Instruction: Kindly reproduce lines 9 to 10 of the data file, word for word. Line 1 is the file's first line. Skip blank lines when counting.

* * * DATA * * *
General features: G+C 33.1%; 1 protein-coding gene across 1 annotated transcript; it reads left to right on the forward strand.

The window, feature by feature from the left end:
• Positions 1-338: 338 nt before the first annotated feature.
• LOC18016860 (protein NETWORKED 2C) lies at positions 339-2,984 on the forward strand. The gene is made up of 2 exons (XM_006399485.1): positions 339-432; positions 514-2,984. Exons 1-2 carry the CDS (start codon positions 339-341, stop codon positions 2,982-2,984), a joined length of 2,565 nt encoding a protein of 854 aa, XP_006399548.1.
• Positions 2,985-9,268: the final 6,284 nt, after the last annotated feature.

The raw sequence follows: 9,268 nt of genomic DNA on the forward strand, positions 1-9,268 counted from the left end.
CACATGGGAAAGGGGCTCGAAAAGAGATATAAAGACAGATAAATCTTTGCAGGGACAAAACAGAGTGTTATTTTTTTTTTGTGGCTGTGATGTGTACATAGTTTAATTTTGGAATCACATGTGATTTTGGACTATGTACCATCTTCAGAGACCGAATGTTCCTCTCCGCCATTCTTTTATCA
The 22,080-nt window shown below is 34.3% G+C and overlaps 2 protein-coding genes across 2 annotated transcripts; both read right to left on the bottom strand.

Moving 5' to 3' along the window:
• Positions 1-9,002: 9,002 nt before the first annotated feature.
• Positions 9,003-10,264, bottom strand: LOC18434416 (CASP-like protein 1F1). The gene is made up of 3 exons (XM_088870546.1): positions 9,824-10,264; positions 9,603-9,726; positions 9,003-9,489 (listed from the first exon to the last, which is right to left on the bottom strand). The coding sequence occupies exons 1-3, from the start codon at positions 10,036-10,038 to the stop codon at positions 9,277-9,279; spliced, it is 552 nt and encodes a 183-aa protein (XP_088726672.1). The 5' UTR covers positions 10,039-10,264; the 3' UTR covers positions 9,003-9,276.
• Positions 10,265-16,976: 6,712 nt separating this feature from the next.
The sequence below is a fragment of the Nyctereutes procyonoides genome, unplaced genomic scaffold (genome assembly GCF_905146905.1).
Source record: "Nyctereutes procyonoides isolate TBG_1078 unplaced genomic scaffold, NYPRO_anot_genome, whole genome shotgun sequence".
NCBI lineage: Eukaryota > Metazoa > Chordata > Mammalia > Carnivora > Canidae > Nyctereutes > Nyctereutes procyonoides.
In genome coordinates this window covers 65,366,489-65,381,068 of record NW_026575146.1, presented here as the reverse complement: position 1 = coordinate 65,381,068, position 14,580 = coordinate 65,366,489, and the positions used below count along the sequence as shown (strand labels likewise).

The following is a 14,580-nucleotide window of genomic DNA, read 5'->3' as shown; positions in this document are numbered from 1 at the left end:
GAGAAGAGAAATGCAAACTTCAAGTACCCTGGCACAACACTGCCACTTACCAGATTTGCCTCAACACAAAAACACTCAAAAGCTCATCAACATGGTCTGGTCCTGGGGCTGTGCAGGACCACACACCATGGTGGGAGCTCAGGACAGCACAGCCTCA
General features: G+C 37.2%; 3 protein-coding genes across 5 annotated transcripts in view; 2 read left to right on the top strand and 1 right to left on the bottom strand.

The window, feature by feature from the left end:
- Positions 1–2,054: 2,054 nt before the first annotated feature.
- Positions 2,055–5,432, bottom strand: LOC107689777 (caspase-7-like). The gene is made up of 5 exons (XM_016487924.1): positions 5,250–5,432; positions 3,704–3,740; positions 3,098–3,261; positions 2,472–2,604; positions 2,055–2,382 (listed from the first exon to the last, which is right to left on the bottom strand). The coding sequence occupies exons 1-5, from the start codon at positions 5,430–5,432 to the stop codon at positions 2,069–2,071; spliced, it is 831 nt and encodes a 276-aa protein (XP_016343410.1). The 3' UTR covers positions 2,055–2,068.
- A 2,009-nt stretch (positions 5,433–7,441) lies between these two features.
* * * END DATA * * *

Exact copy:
Moving 5' to 3' along the window:
• Positions 1-9,002: 9,002 nt before the first annotated feature.